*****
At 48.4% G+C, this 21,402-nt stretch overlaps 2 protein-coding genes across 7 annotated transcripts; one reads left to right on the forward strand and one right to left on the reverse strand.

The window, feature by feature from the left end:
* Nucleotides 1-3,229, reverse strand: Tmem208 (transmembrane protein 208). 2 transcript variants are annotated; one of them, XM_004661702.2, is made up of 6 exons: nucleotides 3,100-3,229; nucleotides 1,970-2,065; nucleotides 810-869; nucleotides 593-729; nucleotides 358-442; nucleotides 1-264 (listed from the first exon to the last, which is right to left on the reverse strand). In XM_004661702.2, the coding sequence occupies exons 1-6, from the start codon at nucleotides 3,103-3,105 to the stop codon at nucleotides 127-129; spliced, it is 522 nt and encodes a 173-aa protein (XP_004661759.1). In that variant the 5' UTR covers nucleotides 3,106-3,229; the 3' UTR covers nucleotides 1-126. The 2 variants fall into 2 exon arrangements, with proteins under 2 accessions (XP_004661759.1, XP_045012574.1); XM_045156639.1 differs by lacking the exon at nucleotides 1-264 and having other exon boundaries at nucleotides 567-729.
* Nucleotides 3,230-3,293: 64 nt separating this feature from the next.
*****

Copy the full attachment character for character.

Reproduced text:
At 48.4% G+C, this 21,402-nt stretch overlaps 2 protein-coding genes across 7 annotated transcripts; one reads left to right on the forward strand and one right to left on the reverse strand.

The window, feature by feature from the left end:
* Nucleotides 1-3,229, reverse strand: Tmem208 (transmembrane protein 208). 2 transcript variants are annotated; one of them, XM_004661702.2, is made up of 6 exons: nucleotides 3,100-3,229; nucleotides 1,970-2,065; nucleotides 810-869; nucleotides 593-729; nucleotides 358-442; nucleotides 1-264 (listed from the first exon to the last, which is right to left on the reverse strand). In XM_004661702.2, the coding sequence occupies exons 1-6, from the start codon at nucleotides 3,103-3,105 to the stop codon at nucleotides 127-129; spliced, it is 522 nt and encodes a 173-aa protein (XP_004661759.1). In that variant the 5' UTR covers nucleotides 3,106-3,229; the 3' UTR covers nucleotides 1-126. The 2 variants fall into 2 exon arrangements, with proteins under 2 accessions (XP_004661759.1, XP_045012574.1); XM_045156639.1 differs by lacking the exon at nucleotides 1-264 and having other exon boundaries at nucleotides 567-729.
* Nucleotides 3,230-3,293: 64 nt separating this feature from the next.